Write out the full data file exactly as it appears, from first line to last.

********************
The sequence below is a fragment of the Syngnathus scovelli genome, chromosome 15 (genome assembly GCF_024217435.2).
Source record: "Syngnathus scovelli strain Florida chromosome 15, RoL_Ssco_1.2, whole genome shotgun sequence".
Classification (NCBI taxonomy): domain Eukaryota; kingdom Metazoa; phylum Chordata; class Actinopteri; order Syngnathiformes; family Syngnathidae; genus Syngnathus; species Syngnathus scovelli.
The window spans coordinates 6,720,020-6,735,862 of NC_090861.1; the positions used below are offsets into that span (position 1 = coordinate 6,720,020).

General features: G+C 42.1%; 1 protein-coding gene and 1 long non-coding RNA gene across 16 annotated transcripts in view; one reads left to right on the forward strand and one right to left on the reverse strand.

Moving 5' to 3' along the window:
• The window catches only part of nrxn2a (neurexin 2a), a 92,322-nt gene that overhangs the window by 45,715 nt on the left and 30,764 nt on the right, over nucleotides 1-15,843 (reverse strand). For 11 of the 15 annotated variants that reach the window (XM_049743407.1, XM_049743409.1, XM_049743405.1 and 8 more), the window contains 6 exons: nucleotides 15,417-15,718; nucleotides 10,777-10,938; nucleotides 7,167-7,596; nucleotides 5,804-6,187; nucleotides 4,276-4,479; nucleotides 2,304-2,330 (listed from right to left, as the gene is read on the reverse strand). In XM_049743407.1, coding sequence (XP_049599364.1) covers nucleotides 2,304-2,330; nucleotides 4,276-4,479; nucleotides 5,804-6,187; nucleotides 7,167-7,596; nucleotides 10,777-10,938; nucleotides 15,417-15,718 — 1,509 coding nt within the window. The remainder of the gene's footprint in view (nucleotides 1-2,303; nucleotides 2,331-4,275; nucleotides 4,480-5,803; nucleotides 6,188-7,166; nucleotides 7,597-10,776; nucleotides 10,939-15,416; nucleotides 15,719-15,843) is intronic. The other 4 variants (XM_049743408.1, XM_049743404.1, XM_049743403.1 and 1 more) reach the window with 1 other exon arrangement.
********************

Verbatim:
The sequence below is a fragment of the Syngnathus scovelli genome, chromosome 15 (genome assembly GCF_024217435.2).
Source record: "Syngnathus scovelli strain Florida chromosome 15, RoL_Ssco_1.2, whole genome shotgun sequence".
Classification (NCBI taxonomy): domain Eukaryota; kingdom Metazoa; phylum Chordata; class Actinopteri; order Syngnathiformes; family Syngnathidae; genus Syngnathus; species Syngnathus scovelli.
The window spans coordinates 6,720,020-6,735,862 of NC_090861.1; the positions used below are offsets into that span (position 1 = coordinate 6,720,020).

General features: G+C 42.1%; 1 protein-coding gene and 1 long non-coding RNA gene across 16 annotated transcripts in view; one reads left to right on the forward strand and one right to left on the reverse strand.

Moving 5' to 3' along the window:
• The window catches only part of nrxn2a (neurexin 2a), a 92,322-nt gene that overhangs the window by 45,715 nt on the left and 30,764 nt on the right, over nucleotides 1-15,843 (reverse strand). For 11 of the 15 annotated variants that reach the window (XM_049743407.1, XM_049743409.1, XM_049743405.1 and 8 more), the window contains 6 exons: nucleotides 15,417-15,718; nucleotides 10,777-10,938; nucleotides 7,167-7,596; nucleotides 5,804-6,187; nucleotides 4,276-4,479; nucleotides 2,304-2,330 (listed from right to left, as the gene is read on the reverse strand). In XM_049743407.1, coding sequence (XP_049599364.1) covers nucleotides 2,304-2,330; nucleotides 4,276-4,479; nucleotides 5,804-6,187; nucleotides 7,167-7,596; nucleotides 10,777-10,938; nucleotides 15,417-15,718 — 1,509 coding nt within the window. The remainder of the gene's footprint in view (nucleotides 1-2,303; nucleotides 2,331-4,275; nucleotides 4,480-5,803; nucleotides 6,188-7,166; nucleotides 7,597-10,776; nucleotides 10,939-15,416; nucleotides 15,719-15,843) is intronic. The other 4 variants (XM_049743408.1, XM_049743404.1, XM_049743403.1 and 1 more) reach the window with 1 other exon arrangement.